Friday, April 13, 2012

Pop quiz on professional ethics!

Inspired by this Philip Thomas post ....

PREMISES: You're a trial lawyer with considerable success in premises-liability cases in a particular venue. A potential client wants to hire you to file such a suit for him in that venue.

The facts strike you as dubious at best, and on the one hand, you don't really think he's entitled to any significant relief.

On the other hand, you've won six- and seven-figure verdicts in this venue for some pretty dubious plaintiffs. You can predict that, with a little luck on the judge assignment and jury pool, you can do the same for this guy. It may not stand up on appeal, but then, the insurer may settle rather than risk your going to a jury.

If you haven't accepted the client, is it unprofessional to take his case?

... My answer in the comment thread.


  1. The answer to this question requires you to ask yourself, what is "justice"? Is it what I think is the right result in this case, or is it what the judicial system is likely to produce?

    I think the latter is a perfectly defensible answer, and thus it's not unprofessional to take the case.

  2. If taking the case, and filing the lawsuit are 2 separate things, then you can take the case, but I think Rule 11 prohibits you from filing the lawsuit. In my view, "taking the case" entails doing everything ethically possible to advance the client's best interests, including the filing of a lawsuit. Ergo, taking the case and filing the complaint are one and the same. I believe one is ethically precluded, under these circumstances, from taking the case. My only concern is your use of the words "significant relief". If the potential client is entitled to any relief, a lawsuit could be filed, but not one seeking relief beyond that to which the lawyer genuinely believes the client is entitled.

  3. But where does my sense of due entitlement come in? It seems unjust this plaintiff could recover, but I also believe he could do so.

    Cf a tax lawyer who knows a deduction is construed by the courts to include certain income, but the lawyer thinks the courts have the statute wrong: can't he advise his client to claim that deduction?

    Back to Holmes I guess: is the practice of law any different than a prediction of what the courts will do with a case?

  4. My thinking is that if you believe the facts are dubious as to whether the law justifies recovery, your only ethical choice is to "take the case" and file the complaint only if you believe the law is unjust and should be changed. In your above hypo, you say that the tax lawyer believes that the court got it wrong. So be it, then you have a good faith claim. If your belief, on the other hand, is that you may get by in a certain jurisdiction with a certain jury pool and certain judge and want to risk it to see what you might get from the insurance company: a. you are violating rule 11 because your client's claim is actually frivolous; b. you are the ammunition that insurance companies and their tort-reform allies in the legislature need to further deride and diminish our profession; and c. you are going to strengthen the walls for people with real needs in our state by creating nearly-impossible-to-overcome appellate law if the insurer takes your bluff; which they will, because d. too many of these numbskulls did this in the 1990's. Just my $0.02, for what they are worth.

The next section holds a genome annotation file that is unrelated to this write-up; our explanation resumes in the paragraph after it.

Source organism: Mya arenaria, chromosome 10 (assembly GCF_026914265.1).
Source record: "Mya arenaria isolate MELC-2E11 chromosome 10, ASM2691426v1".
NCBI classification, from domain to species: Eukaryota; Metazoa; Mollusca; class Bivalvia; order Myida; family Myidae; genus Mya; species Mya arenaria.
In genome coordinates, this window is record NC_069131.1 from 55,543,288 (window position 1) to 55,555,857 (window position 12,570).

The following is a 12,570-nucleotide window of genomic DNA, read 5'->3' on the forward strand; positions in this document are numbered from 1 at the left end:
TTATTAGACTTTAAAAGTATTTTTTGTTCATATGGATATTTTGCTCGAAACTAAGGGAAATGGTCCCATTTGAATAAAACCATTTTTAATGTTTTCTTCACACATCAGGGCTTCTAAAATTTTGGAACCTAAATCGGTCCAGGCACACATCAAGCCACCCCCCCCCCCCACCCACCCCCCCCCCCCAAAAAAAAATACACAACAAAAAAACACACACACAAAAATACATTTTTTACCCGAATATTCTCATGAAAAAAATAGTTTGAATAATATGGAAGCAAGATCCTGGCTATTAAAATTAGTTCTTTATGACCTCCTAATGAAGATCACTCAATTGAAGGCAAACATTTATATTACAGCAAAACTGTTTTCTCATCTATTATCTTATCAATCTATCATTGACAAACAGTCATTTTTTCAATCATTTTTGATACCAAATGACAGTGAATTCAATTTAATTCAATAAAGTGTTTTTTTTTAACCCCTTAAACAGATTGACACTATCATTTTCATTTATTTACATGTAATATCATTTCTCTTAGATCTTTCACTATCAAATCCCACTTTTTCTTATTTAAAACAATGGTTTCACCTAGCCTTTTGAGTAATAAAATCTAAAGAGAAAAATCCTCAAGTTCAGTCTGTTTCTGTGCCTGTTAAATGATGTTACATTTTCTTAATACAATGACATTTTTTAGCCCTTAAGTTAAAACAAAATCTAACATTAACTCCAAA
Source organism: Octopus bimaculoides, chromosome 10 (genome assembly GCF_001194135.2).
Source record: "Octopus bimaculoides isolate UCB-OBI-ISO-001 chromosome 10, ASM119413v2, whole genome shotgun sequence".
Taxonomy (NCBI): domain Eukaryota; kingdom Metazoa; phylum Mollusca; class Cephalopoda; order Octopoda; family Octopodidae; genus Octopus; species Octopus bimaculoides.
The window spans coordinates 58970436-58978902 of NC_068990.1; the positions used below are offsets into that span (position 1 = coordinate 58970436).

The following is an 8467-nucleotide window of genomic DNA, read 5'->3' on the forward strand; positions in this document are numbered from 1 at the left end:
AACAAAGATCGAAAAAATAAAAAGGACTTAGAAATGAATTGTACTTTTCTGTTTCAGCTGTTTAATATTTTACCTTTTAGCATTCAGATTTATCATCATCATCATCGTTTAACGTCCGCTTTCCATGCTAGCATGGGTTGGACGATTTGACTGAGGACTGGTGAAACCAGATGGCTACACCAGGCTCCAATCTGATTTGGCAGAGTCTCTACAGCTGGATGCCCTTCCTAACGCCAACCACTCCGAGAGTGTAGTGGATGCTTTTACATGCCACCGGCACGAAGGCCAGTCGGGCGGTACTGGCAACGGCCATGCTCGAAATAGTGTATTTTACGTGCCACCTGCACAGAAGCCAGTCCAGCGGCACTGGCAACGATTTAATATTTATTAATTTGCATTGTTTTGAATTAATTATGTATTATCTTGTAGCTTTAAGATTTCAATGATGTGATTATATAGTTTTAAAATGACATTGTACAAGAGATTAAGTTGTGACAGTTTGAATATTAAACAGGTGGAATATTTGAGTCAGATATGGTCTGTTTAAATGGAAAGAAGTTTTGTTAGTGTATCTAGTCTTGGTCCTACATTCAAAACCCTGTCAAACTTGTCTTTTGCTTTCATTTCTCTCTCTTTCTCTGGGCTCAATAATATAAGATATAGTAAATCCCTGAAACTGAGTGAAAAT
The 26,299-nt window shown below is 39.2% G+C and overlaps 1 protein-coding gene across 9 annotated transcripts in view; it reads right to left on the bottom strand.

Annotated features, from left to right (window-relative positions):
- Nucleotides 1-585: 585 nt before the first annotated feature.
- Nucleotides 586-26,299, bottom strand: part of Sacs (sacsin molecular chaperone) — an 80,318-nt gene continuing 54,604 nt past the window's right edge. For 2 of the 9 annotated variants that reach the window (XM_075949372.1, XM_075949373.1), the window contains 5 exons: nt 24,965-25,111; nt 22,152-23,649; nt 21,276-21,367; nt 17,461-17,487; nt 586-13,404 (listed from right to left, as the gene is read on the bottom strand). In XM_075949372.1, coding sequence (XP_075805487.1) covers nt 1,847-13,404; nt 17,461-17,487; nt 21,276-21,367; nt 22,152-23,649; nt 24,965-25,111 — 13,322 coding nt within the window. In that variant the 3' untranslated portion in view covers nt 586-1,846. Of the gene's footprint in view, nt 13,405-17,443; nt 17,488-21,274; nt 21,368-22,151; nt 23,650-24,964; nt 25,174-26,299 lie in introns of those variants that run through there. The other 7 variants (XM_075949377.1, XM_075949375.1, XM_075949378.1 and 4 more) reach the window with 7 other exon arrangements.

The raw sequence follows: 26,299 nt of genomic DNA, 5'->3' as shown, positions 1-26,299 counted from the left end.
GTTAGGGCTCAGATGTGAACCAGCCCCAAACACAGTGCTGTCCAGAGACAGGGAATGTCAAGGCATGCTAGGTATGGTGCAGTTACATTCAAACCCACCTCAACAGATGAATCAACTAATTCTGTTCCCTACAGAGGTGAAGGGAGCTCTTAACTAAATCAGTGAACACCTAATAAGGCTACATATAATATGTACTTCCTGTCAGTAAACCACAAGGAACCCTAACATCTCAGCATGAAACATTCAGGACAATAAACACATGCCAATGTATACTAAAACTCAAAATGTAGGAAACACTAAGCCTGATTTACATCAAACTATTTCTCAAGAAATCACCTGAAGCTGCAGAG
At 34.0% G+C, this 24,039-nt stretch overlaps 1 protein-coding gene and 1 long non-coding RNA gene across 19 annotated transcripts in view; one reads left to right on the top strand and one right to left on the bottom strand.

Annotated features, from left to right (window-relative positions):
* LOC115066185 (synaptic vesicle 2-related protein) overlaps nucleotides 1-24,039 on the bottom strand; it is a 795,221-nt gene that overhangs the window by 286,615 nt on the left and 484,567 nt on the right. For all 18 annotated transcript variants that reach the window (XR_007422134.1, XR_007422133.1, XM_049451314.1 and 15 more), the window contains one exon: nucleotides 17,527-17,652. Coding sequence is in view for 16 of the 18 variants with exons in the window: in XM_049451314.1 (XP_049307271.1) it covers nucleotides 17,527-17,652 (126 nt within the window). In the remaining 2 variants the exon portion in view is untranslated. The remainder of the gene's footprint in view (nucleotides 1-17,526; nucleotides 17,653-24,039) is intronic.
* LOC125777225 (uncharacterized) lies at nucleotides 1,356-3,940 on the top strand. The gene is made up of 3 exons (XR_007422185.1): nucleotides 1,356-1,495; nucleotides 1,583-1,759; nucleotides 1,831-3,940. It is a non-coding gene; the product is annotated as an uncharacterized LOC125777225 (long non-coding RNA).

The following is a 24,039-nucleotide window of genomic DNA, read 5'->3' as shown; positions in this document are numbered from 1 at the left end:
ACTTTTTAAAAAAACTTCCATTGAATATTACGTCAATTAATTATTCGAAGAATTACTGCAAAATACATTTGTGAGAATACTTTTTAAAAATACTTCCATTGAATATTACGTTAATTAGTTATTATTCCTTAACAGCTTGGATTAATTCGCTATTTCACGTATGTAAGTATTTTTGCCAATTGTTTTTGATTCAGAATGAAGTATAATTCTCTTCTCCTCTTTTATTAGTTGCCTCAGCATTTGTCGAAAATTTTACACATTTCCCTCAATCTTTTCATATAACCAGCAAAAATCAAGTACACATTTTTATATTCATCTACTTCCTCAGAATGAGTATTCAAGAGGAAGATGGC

5. saw your comment at JJ on the hinds circuit issue. MC law school/library "Judicial Data Project" will crunch the numbers on any judge/justice for the time period covered by the project. It is a great tool for trial and appellate litigators.

  6. In your fact pattern, you acknowledge that the client has a claim, it's just not a very strong one. If a jury awards your client more than you think the claim is worth, how does that make you unprofessional?

    If you've got a good faith basis (and that's a pretty low bar), it's up to the judge and jury to decide things.

    However, if you're knowingly committing reversible error just to get a jury verdict, because you know the defendant can't afford to appeal and will be forced to settle, that's unprofessional. And I know "a particular venue" where this happens a lot.

  7. Agreed, 8:03. Though I would add that a lawyer can't commit reversible error - only a court can do that. And some courts appear happy to do so, at least for particular attorneys.